Greens | 29-10
  • Greenpeace report highlights better path for NZ agriculture
    A Greenpeace International report highlights a better way forward for New Zealand agriculture than the GE and chemical mutation technologies supported by Federated Farmers, and the National Government through its research funding packages, the Green Party said today. "This report...
    Greens | 29-10
  • BNZ post record profits while leaving savers vulnerable
    A small part of the $850 million record profit posted by the Bank of New Zealand (BNZ) today needs to be set aside to protect savers' deposits in the future, said Green Party Co-leader Dr Russel Norman today.Dr Norman was...
    Greens | 29-10
  • RBNZ U-turn shows monetary settings were wrong
    The Reserve Bank's U-turn on interest rates today shows monetary policy settings were wrong and New Zealanders have suffered unnecessarily through the loss of jobs and having to pay higher interest rates, the Green Party said today.Reserve Bank Governor Graeme...
    Greens | 29-10
  • Ports must take responsibility for shameful death toll
    Port companies must step up and take responsibility for a shameful toll of seven deaths and 133 serious accidents in the past three years, Labour MP Iain Lees-Galloway says. The frightening figures – released by the Rail, Maritime and Transport...
    Labour | 29-10
  • Please help me get my Feed the Kids Bill to Select Committee
    Last week I took over the Feed the Kids Bill that Hone Harawira had introduced to Parliament. If passed, my Bill will provide government-funded breakfast and lunch in all decile 1 and 2 schools. Hungry kids can’t learn and are...
    Greens | 29-10
  • TVNZ Outsourcing Pasifika and Maori Programmes
    I’ve always been a big fan of our state broadcaster and I’ve particularly liked their range of current events programmes. But after Friday’s announcement that TVNZ will be sacking up to 40 staff by contracting out the Pacific and Maori...
    Greens | 29-10
  • Labour urges iwi leaders to meet with National
    Labour’s Māori Caucus has called on iwi leaders and national Māori organisations to seek urgent meetings with the National Government to directly express their concerns about employment law changes which will harm Māori workers. In an open letter sent today...
    Labour | 29-10
  • ACC’s reputation needs fix, not glitz
    Restoring public trust and confidence in ACC will take a lot more than a new communications strategy or social media blitz, says Labour’s ACC spokesperson Iain Lees-Galloway. “Under National, ACC has come to be perceived as insensitive, difficult to deal...
    Labour | 29-10
  • Lessons to be learned from police investigation
    The outcome of the so-called Roast Busters case should not put victims off reporting sexual crimes, Labour’s Acting Deputy Leader Annette King says. “This case has been mishandled from the start. Within days of police initially saying no charges had...
    Labour | 29-10
  • Anti-worker legislation is anti-Pacifica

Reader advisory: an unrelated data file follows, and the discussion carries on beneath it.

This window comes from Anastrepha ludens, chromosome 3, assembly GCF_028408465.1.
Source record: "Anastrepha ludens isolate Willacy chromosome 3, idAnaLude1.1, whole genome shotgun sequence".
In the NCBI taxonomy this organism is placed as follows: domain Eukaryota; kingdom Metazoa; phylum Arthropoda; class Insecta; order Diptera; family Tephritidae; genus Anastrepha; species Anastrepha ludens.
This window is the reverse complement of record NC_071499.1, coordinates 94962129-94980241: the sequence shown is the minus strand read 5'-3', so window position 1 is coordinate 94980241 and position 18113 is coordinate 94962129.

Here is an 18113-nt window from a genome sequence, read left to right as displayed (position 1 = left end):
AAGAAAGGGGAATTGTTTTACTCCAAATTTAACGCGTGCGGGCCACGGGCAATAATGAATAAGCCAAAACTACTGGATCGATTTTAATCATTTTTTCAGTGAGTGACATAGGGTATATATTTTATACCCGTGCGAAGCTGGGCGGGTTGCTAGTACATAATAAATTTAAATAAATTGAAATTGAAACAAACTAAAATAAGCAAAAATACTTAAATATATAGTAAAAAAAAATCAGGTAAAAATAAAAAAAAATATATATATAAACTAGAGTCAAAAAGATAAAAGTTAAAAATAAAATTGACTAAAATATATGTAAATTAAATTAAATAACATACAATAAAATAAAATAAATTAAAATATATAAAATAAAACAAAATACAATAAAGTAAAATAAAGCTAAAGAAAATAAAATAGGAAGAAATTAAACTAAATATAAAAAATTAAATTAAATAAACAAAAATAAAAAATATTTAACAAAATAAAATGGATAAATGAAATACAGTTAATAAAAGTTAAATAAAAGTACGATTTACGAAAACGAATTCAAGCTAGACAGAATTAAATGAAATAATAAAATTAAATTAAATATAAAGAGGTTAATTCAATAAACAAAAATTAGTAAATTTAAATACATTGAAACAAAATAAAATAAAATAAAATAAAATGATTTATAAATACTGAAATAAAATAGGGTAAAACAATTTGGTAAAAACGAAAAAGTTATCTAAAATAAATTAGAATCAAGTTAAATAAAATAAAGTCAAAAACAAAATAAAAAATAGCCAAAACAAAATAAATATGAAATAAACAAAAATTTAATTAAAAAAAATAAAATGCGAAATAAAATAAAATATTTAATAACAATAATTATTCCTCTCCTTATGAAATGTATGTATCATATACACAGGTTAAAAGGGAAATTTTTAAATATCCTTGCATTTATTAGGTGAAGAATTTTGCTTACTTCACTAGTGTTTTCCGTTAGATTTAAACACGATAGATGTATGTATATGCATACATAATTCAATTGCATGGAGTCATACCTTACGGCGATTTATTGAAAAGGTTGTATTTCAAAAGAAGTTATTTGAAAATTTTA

The Minister for Pacific Peoples, Peseta Sam Lotu-Iiga, will go down in history as being part of a Government that harmed his own people through anti-worker legislation, says Labour’s Pacific Island Affairs spokesperson Su’a William Sio.  “Pacific people are among...
    Labour | 29-10
  • Five-year tax holiday for overseas tax dodgers
    National has just gifted a five-year tax holiday for foreign companies dodging their tax payments, says Revenue spokesperson David Clark. “Todd McClay has pretended he is doing something about overseas companies dodging their tax duties by joining an international initiative...
    Labour | 29-10
  • Traffic Jam Tax must be given the red light
    Auckland Council’s proposed Traffic Jam Tax could cost some households thousands of dollars a year just to use roads they had already paid for with their taxes and must be rejected, says Labour’s transport and Auckland Issues spokesperson Phil Twyford....
    Labour | 29-10
  • National has chance to show leadership on limos
    The National Party has the opportunity to show leadership by transitioning our vehicle fleet towards renewable electricity when a new contract to supply Government limousines for VIPs goes to tender next month, the Green Party said today. "This is a...
    Greens | 29-10
  • The Māori Party can’t have it both ways over labour laws
    The Māori Party has to fess up over its voting record on the Employment Relations Amendment Bill, says Labour’s Māori Caucus.  “It’s simply not good enough to oppose the bill at the same time  as they helped speed up its progress through...
    Labour | 29-10
  • Equal pay and the aged care sector
    Today the High Court upheld the historic ruling by the Employment Court that our Equal Pay Act could be used to consider work of equal value cases; the government has been telling the UN and ILO that it could for...
    Greens | 29-10
  • Court case perfect opportunity for Government to improve gender pay gap
    If the Government wants to halt New Zealand’s slump in international rankings on the gender pay gap it should act on the court finding that women deserve equal wages, Labour’s Women’s Affairs spokesperson Sue Moroney says. “The World Economic Forum’s...
    Labour | 28-10
  • All Auckland transport options should be considered
    All options for meeting Auckland's transport needs should be considered, including reprioritising the transport budget away from wasteful spending on motorways, the Green Party said today.Auckland mayor Len Brown is today releasing a transport report by the Independent Advisory Board,...
    Greens | 28-10